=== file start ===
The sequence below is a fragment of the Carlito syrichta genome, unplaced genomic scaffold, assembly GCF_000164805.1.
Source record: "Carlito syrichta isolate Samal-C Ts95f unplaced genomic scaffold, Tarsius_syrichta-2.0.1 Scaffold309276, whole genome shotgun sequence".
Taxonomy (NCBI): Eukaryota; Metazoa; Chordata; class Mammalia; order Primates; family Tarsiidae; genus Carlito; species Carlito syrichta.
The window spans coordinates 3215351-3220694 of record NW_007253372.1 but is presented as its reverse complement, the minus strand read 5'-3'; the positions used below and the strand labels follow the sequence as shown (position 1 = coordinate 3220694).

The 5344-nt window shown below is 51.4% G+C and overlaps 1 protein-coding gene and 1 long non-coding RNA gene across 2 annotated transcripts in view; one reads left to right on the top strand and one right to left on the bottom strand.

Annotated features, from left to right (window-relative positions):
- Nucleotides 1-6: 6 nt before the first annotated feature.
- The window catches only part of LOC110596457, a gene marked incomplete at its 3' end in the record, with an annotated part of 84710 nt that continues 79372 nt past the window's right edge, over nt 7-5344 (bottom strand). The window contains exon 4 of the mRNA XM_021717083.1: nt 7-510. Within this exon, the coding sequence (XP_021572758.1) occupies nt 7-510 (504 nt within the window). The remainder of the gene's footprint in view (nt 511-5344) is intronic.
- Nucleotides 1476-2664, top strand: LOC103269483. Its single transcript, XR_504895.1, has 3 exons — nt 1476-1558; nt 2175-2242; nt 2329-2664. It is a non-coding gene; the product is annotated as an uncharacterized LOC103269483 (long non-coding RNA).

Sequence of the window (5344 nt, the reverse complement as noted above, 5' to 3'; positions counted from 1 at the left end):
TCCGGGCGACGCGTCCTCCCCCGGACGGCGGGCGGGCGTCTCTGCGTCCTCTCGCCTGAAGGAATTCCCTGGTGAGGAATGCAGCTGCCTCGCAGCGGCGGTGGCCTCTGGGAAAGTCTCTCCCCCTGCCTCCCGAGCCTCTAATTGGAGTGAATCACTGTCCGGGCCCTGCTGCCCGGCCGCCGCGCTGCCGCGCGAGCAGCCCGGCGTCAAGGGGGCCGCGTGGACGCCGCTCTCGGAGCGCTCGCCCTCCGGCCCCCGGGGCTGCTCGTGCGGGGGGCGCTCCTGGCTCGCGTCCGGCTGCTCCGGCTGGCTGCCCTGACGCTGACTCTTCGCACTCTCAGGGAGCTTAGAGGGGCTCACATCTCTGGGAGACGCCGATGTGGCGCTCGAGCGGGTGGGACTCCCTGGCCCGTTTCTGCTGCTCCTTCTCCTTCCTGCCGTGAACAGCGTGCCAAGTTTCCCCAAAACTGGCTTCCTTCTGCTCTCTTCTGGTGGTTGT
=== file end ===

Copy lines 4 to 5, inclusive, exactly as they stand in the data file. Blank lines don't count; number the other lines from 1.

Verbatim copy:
The window spans coordinates 3215351-3220694 of record NW_007253372.1 but is presented as its reverse complement, the minus strand read 5'-3'; the positions used below and the strand labels follow the sequence as shown (position 1 = coordinate 3220694).

The 5344-nt window shown below is 51.4% G+C and overlaps 1 protein-coding gene and 1 long non-coding RNA gene across 2 annotated transcripts in view; one reads left to right on the top strand and one right to left on the bottom strand.